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Commemorating Veteran's Day

After Vietnam: The Myth, the Media, the Truth

Three decades later, "the only war America ever lost" continues to haunt the national consciousness. Major Hollywood movies, bestselling books, and scores of newspaper articles have documented a generation of Vietnam veterans disabled both physically from Agent Orange and psychologically from Post Traumatic Stress Disorder.

In the mid 1980s, Vietnam veteran B.G. "Jug" Burkett began to question society's hardened veteran stereotypes. In a decade of research at the National Archives Burkett discovered what he interpreted to be a massive distortion of history perpetuated by the entertainment industry, the Veterans Administration, and the legal system.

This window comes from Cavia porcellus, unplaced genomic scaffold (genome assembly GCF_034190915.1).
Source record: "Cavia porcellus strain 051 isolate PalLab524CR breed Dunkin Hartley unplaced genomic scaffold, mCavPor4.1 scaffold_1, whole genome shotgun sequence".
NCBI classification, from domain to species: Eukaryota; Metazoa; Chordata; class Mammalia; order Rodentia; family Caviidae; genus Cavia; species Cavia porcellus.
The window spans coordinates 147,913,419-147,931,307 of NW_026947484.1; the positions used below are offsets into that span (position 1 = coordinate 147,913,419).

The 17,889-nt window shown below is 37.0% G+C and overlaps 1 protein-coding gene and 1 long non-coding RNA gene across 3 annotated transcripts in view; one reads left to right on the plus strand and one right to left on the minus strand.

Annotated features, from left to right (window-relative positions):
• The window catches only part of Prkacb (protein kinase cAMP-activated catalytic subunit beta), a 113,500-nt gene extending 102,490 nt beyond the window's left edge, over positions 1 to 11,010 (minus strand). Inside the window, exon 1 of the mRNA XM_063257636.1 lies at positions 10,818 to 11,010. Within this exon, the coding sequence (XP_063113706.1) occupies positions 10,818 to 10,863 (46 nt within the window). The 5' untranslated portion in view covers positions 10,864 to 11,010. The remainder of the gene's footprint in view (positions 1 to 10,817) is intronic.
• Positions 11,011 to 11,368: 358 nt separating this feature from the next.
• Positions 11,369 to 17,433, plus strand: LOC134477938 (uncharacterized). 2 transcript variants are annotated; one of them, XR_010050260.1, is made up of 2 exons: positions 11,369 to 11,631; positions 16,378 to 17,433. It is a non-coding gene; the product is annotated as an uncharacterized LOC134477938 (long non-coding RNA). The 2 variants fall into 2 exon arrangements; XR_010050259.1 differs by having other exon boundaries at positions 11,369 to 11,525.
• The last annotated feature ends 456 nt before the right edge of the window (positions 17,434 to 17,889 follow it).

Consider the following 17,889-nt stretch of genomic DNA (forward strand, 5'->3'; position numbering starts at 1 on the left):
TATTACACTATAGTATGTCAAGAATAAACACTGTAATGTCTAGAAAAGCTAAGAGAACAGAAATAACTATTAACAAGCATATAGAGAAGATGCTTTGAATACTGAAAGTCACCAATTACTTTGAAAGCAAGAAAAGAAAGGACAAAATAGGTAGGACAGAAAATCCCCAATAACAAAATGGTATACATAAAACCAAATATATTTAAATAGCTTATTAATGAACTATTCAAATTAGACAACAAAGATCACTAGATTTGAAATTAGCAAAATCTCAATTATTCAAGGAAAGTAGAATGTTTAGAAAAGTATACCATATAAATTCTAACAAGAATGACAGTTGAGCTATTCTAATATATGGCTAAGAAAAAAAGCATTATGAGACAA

In his controversial book, Stolen Valor: How the Vietnam Generation Was Robbed of Its Heroes and Its History (1998), Burkett seeks to debunk myths about which segments of the population actually fought in Vietnam and how they felt about participating. Stolen Valor also exposes more than 1,200 people, including politicians and entertainers, who fabricated claims of serving in the war.

For his work defending the honor of American troops, in 2003 Burkett received the Army's Distinguished Civilian Service Award from former President George H. W. Bush. He has also been the object of numerous journal articles as well as an award-winning segment on ABC's "20/20."

B.G. Burkett is a graduate of Vanderbilt University and the University of Tennessee. He served in Vietnam with the 199th Light Infantry Brigade and was awarded the Bronze Star Medal, Vietnamese Honor Medal, and Vietnamese Cross of Gallantry with Palm.

B.G. Burkett's visit to the Athenaeum is hosted by the Claremont McKenna College Army ROTC program.